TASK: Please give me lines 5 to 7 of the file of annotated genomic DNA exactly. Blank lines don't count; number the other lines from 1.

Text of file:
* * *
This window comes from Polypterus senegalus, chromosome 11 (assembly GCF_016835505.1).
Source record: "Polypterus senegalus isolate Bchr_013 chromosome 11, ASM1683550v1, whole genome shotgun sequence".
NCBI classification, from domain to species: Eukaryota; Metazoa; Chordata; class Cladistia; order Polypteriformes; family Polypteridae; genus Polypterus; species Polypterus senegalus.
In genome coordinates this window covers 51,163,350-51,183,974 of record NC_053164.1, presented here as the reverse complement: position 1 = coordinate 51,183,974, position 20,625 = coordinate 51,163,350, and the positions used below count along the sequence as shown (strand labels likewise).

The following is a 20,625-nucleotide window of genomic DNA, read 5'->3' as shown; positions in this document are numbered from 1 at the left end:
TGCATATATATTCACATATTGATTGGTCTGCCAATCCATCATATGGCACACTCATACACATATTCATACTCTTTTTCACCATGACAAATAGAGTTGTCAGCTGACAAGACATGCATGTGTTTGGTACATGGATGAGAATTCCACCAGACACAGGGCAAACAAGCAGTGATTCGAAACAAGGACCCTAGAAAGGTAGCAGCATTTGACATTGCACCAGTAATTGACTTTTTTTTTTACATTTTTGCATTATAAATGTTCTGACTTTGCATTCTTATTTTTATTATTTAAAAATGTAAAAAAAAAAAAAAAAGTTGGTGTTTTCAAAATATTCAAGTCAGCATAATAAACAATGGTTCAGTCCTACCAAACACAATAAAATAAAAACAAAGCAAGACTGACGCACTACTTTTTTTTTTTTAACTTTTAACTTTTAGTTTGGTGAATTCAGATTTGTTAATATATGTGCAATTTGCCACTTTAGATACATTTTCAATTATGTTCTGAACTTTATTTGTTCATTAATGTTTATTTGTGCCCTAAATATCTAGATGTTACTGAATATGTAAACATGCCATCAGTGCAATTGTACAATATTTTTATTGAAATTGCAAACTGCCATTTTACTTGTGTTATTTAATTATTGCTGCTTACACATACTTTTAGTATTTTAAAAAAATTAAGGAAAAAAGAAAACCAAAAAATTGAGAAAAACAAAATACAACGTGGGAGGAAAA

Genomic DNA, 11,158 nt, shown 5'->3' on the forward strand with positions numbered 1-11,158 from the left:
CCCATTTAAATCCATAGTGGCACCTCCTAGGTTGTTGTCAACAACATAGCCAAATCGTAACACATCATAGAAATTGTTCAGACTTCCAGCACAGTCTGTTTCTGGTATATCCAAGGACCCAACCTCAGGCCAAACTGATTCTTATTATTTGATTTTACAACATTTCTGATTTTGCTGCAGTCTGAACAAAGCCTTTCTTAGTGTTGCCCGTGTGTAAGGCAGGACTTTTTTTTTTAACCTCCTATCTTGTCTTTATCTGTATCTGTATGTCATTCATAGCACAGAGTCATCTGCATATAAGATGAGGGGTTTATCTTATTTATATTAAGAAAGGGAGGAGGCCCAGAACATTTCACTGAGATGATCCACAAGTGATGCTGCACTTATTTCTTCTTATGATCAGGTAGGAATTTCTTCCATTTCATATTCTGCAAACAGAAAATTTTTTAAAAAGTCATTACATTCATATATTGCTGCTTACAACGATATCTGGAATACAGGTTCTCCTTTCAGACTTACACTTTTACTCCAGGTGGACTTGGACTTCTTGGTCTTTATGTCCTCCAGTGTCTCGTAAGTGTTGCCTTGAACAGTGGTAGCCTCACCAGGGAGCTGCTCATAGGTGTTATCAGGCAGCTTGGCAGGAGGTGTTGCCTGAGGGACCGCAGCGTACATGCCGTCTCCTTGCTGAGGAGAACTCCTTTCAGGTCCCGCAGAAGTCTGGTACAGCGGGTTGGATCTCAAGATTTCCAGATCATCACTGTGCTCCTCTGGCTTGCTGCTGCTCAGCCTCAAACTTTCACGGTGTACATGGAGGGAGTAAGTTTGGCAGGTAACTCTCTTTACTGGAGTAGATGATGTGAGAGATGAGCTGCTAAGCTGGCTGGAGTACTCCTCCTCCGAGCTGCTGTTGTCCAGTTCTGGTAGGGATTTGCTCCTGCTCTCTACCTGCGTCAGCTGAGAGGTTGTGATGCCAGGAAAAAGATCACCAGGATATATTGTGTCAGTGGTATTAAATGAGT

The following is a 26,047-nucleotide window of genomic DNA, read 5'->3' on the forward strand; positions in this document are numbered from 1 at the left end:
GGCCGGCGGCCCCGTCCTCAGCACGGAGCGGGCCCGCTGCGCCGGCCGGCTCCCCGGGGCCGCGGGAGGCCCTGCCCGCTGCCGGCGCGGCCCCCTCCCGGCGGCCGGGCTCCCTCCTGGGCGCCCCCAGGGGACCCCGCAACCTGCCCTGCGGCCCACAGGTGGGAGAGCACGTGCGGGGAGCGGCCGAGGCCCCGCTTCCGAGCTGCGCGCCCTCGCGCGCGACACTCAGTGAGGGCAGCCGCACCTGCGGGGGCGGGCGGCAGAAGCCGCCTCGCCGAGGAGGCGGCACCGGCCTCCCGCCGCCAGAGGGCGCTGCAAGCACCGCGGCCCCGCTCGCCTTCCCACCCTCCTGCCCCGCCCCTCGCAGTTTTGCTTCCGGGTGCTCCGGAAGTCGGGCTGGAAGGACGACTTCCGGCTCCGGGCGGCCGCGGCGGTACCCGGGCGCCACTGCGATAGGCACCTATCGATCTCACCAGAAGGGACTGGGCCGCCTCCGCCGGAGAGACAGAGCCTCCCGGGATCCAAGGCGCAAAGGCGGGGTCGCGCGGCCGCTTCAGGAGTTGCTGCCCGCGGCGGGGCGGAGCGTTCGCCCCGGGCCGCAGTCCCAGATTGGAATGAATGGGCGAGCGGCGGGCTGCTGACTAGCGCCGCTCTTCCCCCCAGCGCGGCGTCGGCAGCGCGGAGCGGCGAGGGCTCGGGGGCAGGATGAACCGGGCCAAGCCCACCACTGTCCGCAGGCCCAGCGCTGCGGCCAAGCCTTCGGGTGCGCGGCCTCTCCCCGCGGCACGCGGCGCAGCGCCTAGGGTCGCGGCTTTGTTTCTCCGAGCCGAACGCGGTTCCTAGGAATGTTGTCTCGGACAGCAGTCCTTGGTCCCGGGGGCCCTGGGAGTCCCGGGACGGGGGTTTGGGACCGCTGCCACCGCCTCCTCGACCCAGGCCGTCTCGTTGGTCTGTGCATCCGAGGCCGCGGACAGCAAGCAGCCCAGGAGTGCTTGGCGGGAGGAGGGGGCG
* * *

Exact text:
The following is a 20,625-nucleotide window of genomic DNA, read 5'->3' as shown; positions in this document are numbered from 1 at the left end:
TGCATATATATTCACATATTGATTGGTCTGCCAATCCATCATATGGCACACTCATACACATATTCATACTCTTTTTCACCATGACAAATAGAGTTGTCAGCTGACAAGACATGCATGTGTTTGGTACATGGATGAGAATTCCACCAGACACAGGGCAAACAAGCAGTGATTCGAAACAAGGACCCTAGAAAGGTAGCAGCATTTGACATTGCACCAGTAATTGACTTTTTTTTTTACATTTTTGCATTATAAATGTTCTGACTTTGCATTCTTATTTTTATTATTTAAAAATGTAAAAAAAAAAAAAAAAGTTGGTGTTTTCAAAATATTCAAGTCAGCATAATAAACAATGGTTCAGTCCTACCAAACACAATAAAATAAAAACAAAGCAAGACTGACGCACTACTTTTTTTTTTTTAACTTTTAACTTTTAGTTTGGTGAATTCAGATTTGTTAATATATGTGCAATTTGCCACTTTAGATACATTTTCAATTATGTTCTGAACTTTATTTGTTCATTAATGTTTATTTGTGCCCTAAATATCTAGATGTTACTGAATATGTAAACATGCCATCAGTGCAATTGTACAATATTTTTATTGAAATTGCAAACTGCCATTTTACTTGTGTTATTTAATTATTGCTGCTTACACATACTTTTAGTATTTTAAAAAAATTAAGGAAAAAAGAAAACCAAAAAATTGAGAAAAACAAAATACAACGTGGGAGGAAAA

Genomic DNA, 11,158 nt, shown 5'->3' on the forward strand with positions numbered 1-11,158 from the left: